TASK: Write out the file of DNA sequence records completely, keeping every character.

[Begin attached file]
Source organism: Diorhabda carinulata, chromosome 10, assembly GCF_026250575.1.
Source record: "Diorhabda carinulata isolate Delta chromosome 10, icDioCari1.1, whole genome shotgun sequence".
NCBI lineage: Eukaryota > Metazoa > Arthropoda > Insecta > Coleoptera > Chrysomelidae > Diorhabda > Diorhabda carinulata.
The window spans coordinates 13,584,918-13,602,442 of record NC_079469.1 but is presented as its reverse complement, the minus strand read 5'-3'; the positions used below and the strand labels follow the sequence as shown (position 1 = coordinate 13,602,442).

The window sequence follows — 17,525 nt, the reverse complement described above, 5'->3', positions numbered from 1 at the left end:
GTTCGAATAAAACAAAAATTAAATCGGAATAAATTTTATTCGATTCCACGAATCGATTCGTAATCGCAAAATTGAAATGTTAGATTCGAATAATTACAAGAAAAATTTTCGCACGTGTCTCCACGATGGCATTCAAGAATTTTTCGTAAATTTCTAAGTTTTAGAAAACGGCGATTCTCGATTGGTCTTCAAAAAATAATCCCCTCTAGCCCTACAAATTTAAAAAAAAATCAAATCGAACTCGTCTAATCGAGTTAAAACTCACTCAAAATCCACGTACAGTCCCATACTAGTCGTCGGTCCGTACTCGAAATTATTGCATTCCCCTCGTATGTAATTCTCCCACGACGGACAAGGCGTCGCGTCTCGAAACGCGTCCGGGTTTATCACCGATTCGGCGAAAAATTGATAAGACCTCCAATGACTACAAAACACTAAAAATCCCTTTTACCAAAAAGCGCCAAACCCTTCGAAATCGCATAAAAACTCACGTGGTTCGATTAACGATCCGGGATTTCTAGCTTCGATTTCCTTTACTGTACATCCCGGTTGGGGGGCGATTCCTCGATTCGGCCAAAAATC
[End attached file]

Source organism: Diorhabda carinulata, chromosome 10, assembly GCF_026250575.1.
Source record: "Diorhabda carinulata isolate Delta chromosome 10, icDioCari1.1, whole genome shotgun sequence".
NCBI lineage: Eukaryota > Metazoa > Arthropoda > Insecta > Coleoptera > Chrysomelidae > Diorhabda > Diorhabda carinulata.
The window spans coordinates 13,584,918-13,602,442 of record NC_079469.1 but is presented as its reverse complement, the minus strand read 5'-3'; the positions used below and the strand labels follow the sequence as shown (position 1 = coordinate 13,602,442).

The window sequence follows — 17,525 nt, the reverse complement described above, 5'->3', positions numbered from 1 at the left end:
GTTCGAATAAAACAAAAATTAAATCGGAATAAATTTTATTCGATTCCACGAATCGATTCGTAATCGCAAAATTGAAATGTTAGATTCGAATAATTACAAGAAAAATTTTCGCACGTGTCTCCACGATGGCATTCAAGAATTTTTCGTAAATTTCTAAGTTTTAGAAAACGGCGATTCTCGATTGGTCTTCAAAAAATAATCCCCTCTAGCCCTACAAATTTAAAAAAAAATCAAATCGAACTCGTCTAATCGAGTTAAAACTCACTCAAAATCCACGTACAGTCCCATACTAGTCGTCGGTCCGTACTCGAAATTATTGCATTCCCCTCGTATGTAATTCTCCCACGACGGACAAGGCGTCGCGTCTCGAAACGCGTCCGGGTTTATCACCGATTCGGCGAAAAATTGATAAGACCTCCAATGACTACAAAACACTAAAAATCCCTTTTACCAAAAAGCGCCAAACCCTTCGAAATCGCATAAAAACTCACGTGGTTCGATTAACGATCCGGGATTTCTAGCTTCGATTTCCTTTACTGTACATCCCGGTTGGGGGGCGATTCCTCGATTCGGCCAAAAATC